Welcome to Screen Gab, the newsletter for everyone who prefers to time-travel through the vehicle of reality TV.

That’s because the aughts are now just a click away, at least for Bravo die-hards — and Times staffers Meredith Blake and Yvonne Villarreal use this week’s Break Down to suggest which of their gone-but-not-forgotten faves you should check out now that the Bravo vault has come to Peacock.

Also in Screen Gab No. 130, Josh Rottenberg offers a guide to the Criterion Channel’s celebration of the movies of 1999 and Jonah Hauer-King stops by the discuss his new limited series, “The Tattooist of Auschwitz.”


Must-read stories you might have missed

Tomoaki Hamatsu, also known as Nasubi, in “The Contestant”


‘The Contestant’ tells the bizarre story of a Japanese man who lived a real-life ‘Truman Show’: A Hulu documentary looks at the story of a Japanese comedian named Nasubi, who became the unwitting star of a reality show in 1998.

How the Cat King in ‘Dead Boy Detectives’ captures a familiar queer dynamic: The Cat King, played by Lukas Gage, is a dangerous and fun queer villain in Netflix’s Neil Gaiman adaptation.

‘The Phantom Menace’ dominated 1999’s box office. History has been kinder to it: “The Mandalorian,” “Ahsoka” and 25 years of spinoffs show the stealth power of George Lucas’ 1999 prequel, which, for all its controversy, laid the groundwork.

After scandal, movie producer Randall Emmett is flying under the radar with a new name: Whether he’s going by Emmett or Ives, the controversial producer and former “Vanderpump Rules” star continues to confront allegations of not paying his bills on time and presiding over chaotic film sets.

Catch up

Everything you need to know about the film or TV series everyone’s talking about

"Buena Vista Social Club."

Orlando “Cacha’to” Lopez, Compay Segundo, Omaro Portuondo and Ry Cooder in the groundbreaking Wim Wenders documentary “Buena Vista Social Club.”

(Geraint Lewis / Artisan Entertainment)

I was dreaming when I wrote this — forgive me if I go astray. But, with apologies to the Purple One, 1999 was a watershed year in pop culture. To mark the 25th anniversary of this banner year, we at The Times have launched The 1999 Project to celebrate what many argue might be the best ever for movies, rivaling other standout years like 1939, 1946, and 1974. From “The Matrix” to “Fight Club,” “The Blair Witch Project” to “Boys Don’t Cry,” “American Beauty” to “American Movie,” the films of 1999 broke the mold in both style and substance, reflecting the anxieties and uncertainties of the turn of the millennium while setting the stage for the diverse and dynamic cinema of the 21st century.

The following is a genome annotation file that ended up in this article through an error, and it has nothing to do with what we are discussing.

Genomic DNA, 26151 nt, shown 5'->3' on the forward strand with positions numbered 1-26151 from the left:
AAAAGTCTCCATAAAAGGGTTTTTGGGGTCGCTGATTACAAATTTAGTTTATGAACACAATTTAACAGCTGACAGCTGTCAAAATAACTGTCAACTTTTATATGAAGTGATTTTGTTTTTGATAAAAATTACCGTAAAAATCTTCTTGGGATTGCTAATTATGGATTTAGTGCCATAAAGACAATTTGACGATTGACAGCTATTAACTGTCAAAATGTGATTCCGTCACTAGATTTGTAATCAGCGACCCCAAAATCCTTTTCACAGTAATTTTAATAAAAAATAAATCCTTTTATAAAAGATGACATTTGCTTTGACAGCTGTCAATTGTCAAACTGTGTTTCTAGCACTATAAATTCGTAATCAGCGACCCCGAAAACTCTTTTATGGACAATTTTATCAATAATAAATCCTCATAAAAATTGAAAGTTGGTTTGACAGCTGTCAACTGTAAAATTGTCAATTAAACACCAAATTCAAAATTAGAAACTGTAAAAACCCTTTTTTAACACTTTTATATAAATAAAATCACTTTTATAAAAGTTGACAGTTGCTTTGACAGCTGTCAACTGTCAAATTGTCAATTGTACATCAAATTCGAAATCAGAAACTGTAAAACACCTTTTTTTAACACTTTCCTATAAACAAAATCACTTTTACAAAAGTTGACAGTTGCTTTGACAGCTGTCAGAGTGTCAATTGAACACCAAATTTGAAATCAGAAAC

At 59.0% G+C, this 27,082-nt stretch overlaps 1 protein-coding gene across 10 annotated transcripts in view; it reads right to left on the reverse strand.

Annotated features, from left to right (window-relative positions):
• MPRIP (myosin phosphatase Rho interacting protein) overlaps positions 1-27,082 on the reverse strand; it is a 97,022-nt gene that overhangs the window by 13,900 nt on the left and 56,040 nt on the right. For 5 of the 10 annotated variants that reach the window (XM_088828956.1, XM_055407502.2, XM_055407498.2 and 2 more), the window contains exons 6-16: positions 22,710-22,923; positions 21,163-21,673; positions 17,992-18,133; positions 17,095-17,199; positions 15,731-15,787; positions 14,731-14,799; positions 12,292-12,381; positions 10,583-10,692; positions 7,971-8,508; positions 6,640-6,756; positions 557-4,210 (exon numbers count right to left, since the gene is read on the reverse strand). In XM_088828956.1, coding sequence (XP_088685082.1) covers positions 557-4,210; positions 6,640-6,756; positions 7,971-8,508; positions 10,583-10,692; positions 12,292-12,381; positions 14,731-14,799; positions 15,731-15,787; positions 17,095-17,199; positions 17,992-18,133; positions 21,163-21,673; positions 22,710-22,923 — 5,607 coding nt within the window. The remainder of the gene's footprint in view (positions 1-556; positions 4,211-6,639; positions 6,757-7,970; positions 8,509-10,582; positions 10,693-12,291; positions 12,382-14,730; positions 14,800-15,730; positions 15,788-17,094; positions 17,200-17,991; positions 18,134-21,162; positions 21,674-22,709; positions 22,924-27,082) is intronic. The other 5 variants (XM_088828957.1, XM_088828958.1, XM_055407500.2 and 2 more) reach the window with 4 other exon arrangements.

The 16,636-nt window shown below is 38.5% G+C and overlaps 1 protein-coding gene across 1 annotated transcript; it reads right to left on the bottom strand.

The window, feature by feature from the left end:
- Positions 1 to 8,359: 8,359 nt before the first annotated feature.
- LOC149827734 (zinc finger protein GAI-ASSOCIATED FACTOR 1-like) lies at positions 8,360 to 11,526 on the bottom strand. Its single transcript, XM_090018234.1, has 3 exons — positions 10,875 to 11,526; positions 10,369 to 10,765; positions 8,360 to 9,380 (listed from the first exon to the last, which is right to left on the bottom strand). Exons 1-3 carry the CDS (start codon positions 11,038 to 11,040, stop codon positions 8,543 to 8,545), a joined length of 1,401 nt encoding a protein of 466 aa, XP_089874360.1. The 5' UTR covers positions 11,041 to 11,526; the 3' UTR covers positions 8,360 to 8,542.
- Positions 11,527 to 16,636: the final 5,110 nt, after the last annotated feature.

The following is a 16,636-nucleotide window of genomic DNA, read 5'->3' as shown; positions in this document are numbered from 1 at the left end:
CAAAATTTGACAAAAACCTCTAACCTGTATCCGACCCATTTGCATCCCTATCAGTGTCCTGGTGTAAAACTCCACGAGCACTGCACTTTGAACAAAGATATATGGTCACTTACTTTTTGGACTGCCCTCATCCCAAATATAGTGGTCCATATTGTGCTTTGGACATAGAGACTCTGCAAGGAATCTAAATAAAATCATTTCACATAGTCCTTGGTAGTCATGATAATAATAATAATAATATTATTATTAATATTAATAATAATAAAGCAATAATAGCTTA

Throughout May, the Criterion Channel is showcasing a curated collection of 15 movies from 1999, capturing the creative ferment of that pre-smartphone era. This collection spans the gamut from high-profile studio fare like and Martin Scorsese’s “Bringing Out the Dead” to intimate independent dramas such as David Lynch’s “The Straight Story” and Sofia Coppola’s “The Virgin Suicides.” It also includes international highlights like Wim Wenders’ Cuban-music documentary “Buena Vista Social Club” and Claire Denis’ “Beau Travail,” as well as cult favorites like Doug Liman’s “Go” and Christopher Nolan’s debut feature, “Following.” Wildly different yet sharing a common spirit of innovation, these films blurred the lines between the mainstream multiplex and the arthouse in ways previously unseen, influencing a new generation of filmmakers and audiences alike. —Josh Rottenberg

READ MORE: The 1999 Project: A 25th anniversary celebration of the year that changed pop culture

Guest spot

A weekly chat with actors, writers, directors and more about what they’re working on — and what they’re watching

A prisoner in the Auschwitz concentration camp seen through barbed wire.

Jonah Hauer-King as Lali Sokolov in “The Tattooist of Auschwitz.”

(Martin Mlaka/Sky UK)

Jonah Hauer-King is no stranger to high-pressure roles. Best known for playing Prince Eric in Disney’s live-action adaptation of “The Little Mermaid,” the actor has also taken on Laurie, of “Little Women,” and Paul Wilcox, of “Howards End” — a collection of titles often accompanied by intense fan expectations. But with “The Tattooist of Auschwitz,” Hauer-King’s challenge shifts from interpreting beloved fictional characters to capturing a real-life survivor of atrocity: Slovakian Jew Lali Sokolov, whose experiences during the Holocaust inspired Heather Morris’ historical novel and, in turn, the six-episode limited series, now streaming on Peacock. Hauer-King stopped by Screen Gab to talk about the way the horrific events of that era live on, the Christmas movie that’s taken over his life and more. —Matt Brennan